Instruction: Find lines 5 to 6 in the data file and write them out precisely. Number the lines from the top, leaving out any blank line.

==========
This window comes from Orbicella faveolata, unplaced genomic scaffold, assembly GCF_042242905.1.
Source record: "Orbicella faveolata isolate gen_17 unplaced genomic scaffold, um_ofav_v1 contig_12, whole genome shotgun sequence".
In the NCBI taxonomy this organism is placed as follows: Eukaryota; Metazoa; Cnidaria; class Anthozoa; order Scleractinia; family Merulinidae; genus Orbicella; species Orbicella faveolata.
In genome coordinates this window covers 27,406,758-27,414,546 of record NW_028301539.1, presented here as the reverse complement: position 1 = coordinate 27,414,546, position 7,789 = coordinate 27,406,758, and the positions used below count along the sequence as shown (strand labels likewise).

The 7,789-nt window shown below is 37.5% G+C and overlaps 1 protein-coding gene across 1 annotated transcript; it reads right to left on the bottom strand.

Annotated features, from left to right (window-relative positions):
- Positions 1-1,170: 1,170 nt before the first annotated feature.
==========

The 7,789-nt window shown below is 37.5% G+C and overlaps 1 protein-coding gene across 1 annotated transcript; it reads right to left on the bottom strand.

Annotated features, from left to right (window-relative positions):